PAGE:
This is not good:
More than 50 intelligence analysts working out of the U.S. military's Central Command have formally complained that their reports on ISIS and al Qaeda’s branch in Syria were being inappropriately altered by senior officials, The Daily Beast has learned.
The complaints spurred the Pentagon’s inspector general to open an investigation into the alleged manipulation of intelligence. The fact that so many people complained suggests there are deep-rooted, systemic problems in how the U.S. military command charged with the war against the self-proclaimed Islamic State assesses intelligence.
“The cancer was within the senior level of the intelligence command,” one defense official said.
I've certainly been skeptical of reports that we are winning the war against ISIL--notwithstanding my support for the general war outline (with caveats) and with consideration of my recent view that the war is going far too slowly.
And it explains the mismatch between the president's view and the view from the ground on the rise of ISIL.
I basically think that the military is reacting to the pressure coming from the very top of their chain of command that there is no problem so bad that it can't be minimized.
That's my basic worry over the September 11, 2012 Benghazi attack. Even as the painfully few State Department security personnel raced to the sound of the guns to do something, our large concentration of forces in Western Europe did exactly nothing in response:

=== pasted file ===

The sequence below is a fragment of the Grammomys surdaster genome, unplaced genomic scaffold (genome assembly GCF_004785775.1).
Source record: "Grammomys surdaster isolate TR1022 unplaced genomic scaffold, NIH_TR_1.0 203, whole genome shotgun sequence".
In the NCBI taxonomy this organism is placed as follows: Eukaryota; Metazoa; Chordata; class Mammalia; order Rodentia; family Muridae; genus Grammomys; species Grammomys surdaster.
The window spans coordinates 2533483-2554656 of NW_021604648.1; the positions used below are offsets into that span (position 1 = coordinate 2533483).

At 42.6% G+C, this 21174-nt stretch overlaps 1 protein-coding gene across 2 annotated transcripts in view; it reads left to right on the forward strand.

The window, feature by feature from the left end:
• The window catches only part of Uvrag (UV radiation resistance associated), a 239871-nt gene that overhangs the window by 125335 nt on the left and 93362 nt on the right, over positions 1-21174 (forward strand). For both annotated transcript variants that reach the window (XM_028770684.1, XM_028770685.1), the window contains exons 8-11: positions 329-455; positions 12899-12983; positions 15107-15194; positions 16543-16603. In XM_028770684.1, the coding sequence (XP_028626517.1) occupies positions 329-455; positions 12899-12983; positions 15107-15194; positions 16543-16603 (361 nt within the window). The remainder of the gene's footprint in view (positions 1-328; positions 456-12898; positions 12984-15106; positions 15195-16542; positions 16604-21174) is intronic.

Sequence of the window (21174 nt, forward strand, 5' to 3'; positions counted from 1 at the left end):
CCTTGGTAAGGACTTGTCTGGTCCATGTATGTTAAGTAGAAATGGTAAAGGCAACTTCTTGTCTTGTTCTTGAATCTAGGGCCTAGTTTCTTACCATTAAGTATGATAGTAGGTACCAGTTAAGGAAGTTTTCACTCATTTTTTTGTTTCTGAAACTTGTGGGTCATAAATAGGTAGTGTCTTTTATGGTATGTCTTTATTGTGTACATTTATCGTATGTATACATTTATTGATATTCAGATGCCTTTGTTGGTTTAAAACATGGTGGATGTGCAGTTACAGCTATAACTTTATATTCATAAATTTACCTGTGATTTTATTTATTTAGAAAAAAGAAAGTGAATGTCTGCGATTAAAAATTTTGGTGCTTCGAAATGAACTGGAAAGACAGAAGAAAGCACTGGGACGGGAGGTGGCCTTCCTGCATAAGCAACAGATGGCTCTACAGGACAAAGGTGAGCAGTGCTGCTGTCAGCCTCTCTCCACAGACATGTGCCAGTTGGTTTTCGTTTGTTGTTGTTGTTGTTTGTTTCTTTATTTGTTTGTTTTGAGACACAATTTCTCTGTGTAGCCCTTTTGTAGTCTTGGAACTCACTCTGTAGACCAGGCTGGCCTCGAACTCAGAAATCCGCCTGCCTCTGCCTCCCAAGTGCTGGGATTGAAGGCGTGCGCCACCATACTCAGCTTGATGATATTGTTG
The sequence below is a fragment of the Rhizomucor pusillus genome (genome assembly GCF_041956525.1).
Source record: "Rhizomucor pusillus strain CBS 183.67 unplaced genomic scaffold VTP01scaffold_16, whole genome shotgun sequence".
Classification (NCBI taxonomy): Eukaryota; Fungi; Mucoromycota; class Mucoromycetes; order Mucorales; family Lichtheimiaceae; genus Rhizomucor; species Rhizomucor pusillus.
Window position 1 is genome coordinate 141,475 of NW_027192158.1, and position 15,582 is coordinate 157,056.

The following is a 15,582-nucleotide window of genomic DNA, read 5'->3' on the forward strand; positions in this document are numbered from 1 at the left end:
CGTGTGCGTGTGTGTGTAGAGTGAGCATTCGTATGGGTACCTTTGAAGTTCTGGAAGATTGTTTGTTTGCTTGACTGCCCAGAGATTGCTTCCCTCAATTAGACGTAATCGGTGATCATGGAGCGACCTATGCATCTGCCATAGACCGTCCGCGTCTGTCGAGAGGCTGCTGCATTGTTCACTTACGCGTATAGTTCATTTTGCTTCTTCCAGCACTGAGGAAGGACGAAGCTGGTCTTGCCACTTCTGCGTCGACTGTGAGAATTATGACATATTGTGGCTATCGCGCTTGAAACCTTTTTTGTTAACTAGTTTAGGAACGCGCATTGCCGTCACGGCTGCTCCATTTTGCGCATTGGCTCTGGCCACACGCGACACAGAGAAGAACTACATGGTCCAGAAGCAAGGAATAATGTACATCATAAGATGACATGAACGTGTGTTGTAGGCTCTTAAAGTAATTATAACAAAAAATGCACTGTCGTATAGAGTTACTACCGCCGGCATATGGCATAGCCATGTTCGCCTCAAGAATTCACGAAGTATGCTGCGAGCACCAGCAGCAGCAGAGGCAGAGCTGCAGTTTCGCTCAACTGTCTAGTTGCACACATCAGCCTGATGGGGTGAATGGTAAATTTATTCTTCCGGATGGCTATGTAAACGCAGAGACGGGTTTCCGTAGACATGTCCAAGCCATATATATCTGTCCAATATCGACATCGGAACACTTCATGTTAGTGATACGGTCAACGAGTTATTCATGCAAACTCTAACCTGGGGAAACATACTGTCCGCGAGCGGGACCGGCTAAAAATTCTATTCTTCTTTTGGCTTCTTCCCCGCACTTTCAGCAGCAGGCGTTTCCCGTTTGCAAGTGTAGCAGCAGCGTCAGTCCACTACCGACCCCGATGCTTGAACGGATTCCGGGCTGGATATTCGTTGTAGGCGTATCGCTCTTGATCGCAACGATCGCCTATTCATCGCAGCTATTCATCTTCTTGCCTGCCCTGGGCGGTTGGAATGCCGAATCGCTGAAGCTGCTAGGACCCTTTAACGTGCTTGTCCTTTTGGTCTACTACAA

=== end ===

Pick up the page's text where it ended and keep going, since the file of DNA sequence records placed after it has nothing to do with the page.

I still haven't been satisfied that our military acted as if we are a nation at war when our facilities were attacked--by rushing to the sound of the guns with what we had available in the hope that we might be able to affect the outcome that was still unknown.
But the party line during a presidential election year was that our wars were responsibly ended and that al Qaeda was on the run. I suspect that notion infected the military chain of command so much that our military didn't react to the attack like we were (and are) at war.
Remember that it doesn't excuse lack of action that day to say that American forces could not have reached Libya in time to save the consulate or CIA annex. Distance and time were the least of our problems.
The knowledge that we could not have reached the consulate or annex before they were lost and sacked comes from hindsight. At the time there was no way to know how long the crisis would last. Yet we did not move our military when the crisis was fluid.
This worry about why we did not act doesn't require a "stand down" order to be valid. This worry just requires commanders unwilling to challenge the thinking of their bosses up the chain of command who are known not to want to hear bad news.
Long ago, I read a book about a Russian-Chinese war in which a French diplomat explained why he was knowingly transmitting false portrayals of American actions during a crisis to his superiors in Paris. He said (and I'm paraphrasing), "It is better to be wrong in the same manner as your superiors than it is to be right when they are wrong."
Now you understand the concept of nuance.